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22062
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location New York, New York
age 57
visits member for 3 years, 10 months
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I play a number of board and card games with varying degrees of skill, but using "algorithms" to avoid the most obvious mistakes. Depending on the game, if you can beat me, you are probably not a beginner, and perhaps a pretty good player.


Aug
23
comment Can a takeout doubler pass a redoubled contract?
I "fixed" my vote.
Aug
23
comment Can a takeout doubler pass a redoubled contract?
I think I "downvoted" you by mistake! (Clicked on the wrong button while accepting you). Could you edit your answer so I can correct and upvote you?
Aug
23
comment Can a takeout doubler pass a redoubled contract?
Vulnerability affects overtricks as well as "going down?" I didn't know that. Or is it just overtricks when doubled and redoubled? Is this a relatively modern change? I didn't get any of that when learning bridge in the 1960s.
Aug
22
comment Bridge - Counting and Visualising
@user93353: One world class expert, Terence Reese, advised people to focus on TWO suits (not four). Most people look at two many. But if you can look at only one, that's probably "too few." As a practical matter, if you "know" three suits, the fourth is pre-determined. Knowing two gets you a long way there; knowing one does not.
Jul
27
comment Can you place units in an Industrial Complex the turn you place it?
@ChrisDodd: I edited to say that you can't do it in the SAME place, Is it Ok now?
Jul
23
comment In bridge, can the “rule of 20” be used outside of opening bids (e.g for takeout doubles)?
Welcome to the site. A good answer and an upvote to get you started. Suppose this isn't a "takeout double" but "a conventional response to a strong club." Even so, would the "Rule of 20" help deter a "double" with a too-weak hand? I wouldn't double with only 7 hcp unless my suits were 7-6 or 6-6-1.
Jul
23
comment In bridge, can the “rule of 20” be used outside of opening bids (e.g for takeout doubles)?
You're certainly entitled to your opinion. But mine is that takeout doubles require both shape AND strength. The "Rule of 20" was originated to create a "sliding scale" of "more shape, less strength" for opening bids. THAT's what I want for take out doubles as well. The "expert" went "down 3 (instead of down 2) because he had too LITTLE strength. (Unless his shape was something like 6-6-1-0).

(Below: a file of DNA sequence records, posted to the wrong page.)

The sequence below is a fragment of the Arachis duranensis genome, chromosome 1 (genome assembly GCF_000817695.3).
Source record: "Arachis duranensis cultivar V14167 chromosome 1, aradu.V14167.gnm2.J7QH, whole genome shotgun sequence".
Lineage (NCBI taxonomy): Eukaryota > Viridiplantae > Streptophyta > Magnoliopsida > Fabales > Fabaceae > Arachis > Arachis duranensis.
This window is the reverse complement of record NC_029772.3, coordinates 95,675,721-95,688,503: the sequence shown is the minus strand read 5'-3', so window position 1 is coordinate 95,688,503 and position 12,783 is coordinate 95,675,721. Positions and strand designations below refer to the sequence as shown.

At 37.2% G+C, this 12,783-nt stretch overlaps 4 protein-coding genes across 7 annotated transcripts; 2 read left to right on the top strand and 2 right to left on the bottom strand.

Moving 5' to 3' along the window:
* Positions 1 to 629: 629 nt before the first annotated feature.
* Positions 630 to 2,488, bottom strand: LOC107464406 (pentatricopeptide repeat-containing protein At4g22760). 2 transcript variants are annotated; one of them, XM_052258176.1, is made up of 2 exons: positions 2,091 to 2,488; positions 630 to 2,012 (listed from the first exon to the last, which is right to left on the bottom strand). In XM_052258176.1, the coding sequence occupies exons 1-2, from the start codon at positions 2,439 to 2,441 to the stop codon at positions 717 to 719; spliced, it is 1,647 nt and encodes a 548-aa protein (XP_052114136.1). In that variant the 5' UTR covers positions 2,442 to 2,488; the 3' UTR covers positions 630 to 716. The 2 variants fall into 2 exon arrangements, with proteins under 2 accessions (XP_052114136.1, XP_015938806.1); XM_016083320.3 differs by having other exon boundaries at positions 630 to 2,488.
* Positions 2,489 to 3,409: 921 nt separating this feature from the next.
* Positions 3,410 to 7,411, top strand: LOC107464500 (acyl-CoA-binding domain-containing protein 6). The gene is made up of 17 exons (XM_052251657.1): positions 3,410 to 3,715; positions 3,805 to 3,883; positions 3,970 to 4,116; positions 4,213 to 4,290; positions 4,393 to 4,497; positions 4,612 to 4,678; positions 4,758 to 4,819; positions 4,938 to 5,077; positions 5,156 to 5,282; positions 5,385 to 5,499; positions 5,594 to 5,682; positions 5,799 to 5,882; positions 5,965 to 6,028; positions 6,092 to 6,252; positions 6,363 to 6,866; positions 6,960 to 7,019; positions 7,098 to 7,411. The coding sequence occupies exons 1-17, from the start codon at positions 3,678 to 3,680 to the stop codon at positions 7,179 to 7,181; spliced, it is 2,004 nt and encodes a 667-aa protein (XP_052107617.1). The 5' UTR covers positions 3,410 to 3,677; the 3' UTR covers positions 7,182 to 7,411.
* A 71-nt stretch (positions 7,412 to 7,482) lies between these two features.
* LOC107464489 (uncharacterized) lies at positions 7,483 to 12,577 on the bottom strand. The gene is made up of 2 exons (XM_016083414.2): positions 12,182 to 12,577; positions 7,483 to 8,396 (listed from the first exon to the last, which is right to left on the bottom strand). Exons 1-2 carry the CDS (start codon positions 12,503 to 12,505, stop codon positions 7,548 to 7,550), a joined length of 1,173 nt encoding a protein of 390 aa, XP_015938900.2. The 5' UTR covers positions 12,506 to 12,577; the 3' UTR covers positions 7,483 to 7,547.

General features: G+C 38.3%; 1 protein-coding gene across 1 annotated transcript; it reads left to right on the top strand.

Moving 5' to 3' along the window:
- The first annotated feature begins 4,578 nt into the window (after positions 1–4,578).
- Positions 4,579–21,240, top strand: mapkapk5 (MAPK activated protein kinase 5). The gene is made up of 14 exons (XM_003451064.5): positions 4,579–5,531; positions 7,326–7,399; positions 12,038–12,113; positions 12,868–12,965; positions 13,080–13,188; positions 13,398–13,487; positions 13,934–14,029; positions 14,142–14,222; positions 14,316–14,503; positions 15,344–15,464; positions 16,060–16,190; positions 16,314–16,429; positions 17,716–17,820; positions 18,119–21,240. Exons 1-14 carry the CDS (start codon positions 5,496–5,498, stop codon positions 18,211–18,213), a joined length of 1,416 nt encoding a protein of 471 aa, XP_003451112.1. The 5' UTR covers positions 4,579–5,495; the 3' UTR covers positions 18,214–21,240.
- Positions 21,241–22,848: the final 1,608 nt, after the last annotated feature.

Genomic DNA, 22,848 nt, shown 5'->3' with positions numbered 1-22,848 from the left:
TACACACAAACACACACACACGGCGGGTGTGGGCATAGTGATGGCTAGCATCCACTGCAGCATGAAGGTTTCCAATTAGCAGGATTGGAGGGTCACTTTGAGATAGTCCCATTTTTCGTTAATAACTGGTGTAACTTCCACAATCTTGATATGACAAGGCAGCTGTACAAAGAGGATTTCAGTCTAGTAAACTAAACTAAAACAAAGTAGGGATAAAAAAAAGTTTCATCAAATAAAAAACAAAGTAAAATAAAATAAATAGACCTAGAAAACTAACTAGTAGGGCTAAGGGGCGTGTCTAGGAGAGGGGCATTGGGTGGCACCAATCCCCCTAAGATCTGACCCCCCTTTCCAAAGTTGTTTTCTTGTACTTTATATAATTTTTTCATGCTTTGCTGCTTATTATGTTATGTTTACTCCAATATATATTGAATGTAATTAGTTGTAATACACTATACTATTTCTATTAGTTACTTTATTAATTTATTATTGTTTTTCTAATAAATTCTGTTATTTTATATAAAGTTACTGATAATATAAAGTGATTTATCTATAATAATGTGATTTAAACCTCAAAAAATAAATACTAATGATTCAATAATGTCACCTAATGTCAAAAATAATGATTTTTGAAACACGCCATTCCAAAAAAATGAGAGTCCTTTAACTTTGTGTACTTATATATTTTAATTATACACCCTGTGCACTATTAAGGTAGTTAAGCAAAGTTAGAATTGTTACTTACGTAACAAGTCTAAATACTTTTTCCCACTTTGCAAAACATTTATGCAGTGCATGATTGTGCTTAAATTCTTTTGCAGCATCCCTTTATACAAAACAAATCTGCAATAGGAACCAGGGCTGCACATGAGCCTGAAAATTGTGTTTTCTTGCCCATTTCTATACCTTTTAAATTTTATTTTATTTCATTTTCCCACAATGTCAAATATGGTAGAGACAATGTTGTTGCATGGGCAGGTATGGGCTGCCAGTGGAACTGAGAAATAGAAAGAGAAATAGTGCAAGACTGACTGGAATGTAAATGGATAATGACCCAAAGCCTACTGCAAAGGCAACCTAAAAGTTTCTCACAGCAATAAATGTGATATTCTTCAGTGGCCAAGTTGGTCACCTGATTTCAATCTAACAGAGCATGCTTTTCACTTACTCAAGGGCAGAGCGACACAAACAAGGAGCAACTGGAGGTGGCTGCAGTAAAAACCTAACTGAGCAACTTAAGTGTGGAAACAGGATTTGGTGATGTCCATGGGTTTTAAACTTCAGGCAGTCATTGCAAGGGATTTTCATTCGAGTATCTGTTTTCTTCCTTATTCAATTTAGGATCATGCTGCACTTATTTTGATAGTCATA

Jul
22
comment In Texas Hold'em, who is awarded second and third place in this scenario?
@JSBձոգչ The question has been answered, so it now needs a moderator to move it. I say leave it here, due to wondering how long the poker site will survive.
Jul
14
comment In Bridge, Why Do People Use “Transfer Bids” Over 1 NT?
Welcome to the site. Good answer. An upvote to get you started.
Jul
13
comment Is it right to refrain from making a takeout double in borderline situations?
@DanielGottesman: RHO has AT LEAST as many HCP as I do, possibly as many as 20. And if partner is FORCED to bid 1S with (s)xxxx (h)xxx (d)xxx (c)xxx, we're not going to be happy. Much better if my spades were ATxxx. Then we'd be missing KQJX and figure to drop an honor with the ace.
Jul
12
comment Is it right to refrain from making a takeout double in borderline situations?
@thesunneversets: I don't mind competing for a game with ATxxx in spades. I do mind trying to do this with Qxx in spades, and the ATxxx in clubs. When I double, I'm promising an "average" of Axxx in each of the unbid suits, and in no event worse than Kxx or Qxxx in the majors. Qxx falls below that standard.
Jul
12
comment Is it right to refrain from making a takeout double in borderline situations?
For me, the key point is the weak spade suit and strong club suit. Switch the two, and I would happily double. You might find a game at 4s but probably not (given North's strength) in 5C.
Jul
12
comment Doubleton Negating High-Card Points
@Allan: Yes I would do this.
Jul
2
comment Is it legitimate/ethical to treat the same bid from different people in different ways?
In a tournament, I'd have to disclose. In a round robin, I'm assuming that A, B, and C "know, or ought to know" each others' tendencies.
Jul
1
comment In Bridge, Is “ruffing” a good enough reason to postpone drawing trumps?
@Aryabhata: Today, I might word the question, "if drawing trumps is a good thing, is ruffing an adequate substitute." And my answer was yes.
Jun
30
comment In Bridge, Is “ruffing” a good enough reason to postpone drawing trumps?
A very good summary of multiple scenarios.
Apr
29
comment What is the purpose of “underruffing” in bridge?
@Aryabhata: Either. I'd like to hear your experienced opinion.
Apr
23
comment How can I play games with closed information with players who cheat?
Interesting answer. Welcome to the site. An upvote to get you started.
Mar
17
comment In Bridge, what are “proper” responses to a “strong” 2 club bid?
Let's say my hand is (s) AKJxxx (h)AQx (d) Ax (c) Ax (basically a "minimum" for 2c. Even if my partner has Kxxxx of hearts, we're probably better off in my suit than his, unless he DOESN'T have xx or better in spades. And if his Kxxxx or even Kxxxxx is opposite my two weaker suits, we're better off in two spades.
Mar
6
comment In Bridge, what are “proper” responses to a “strong” 2 club bid?
@KarlKnechtel:The BASIC requirement is at least 6 cards and 22 points (as I understand it). This can be modified to 5 cards and 25 HCPs, or 7 cards and 19 HCPs (trading potential "trumps" for HCPs at the ratio of 1 to 3).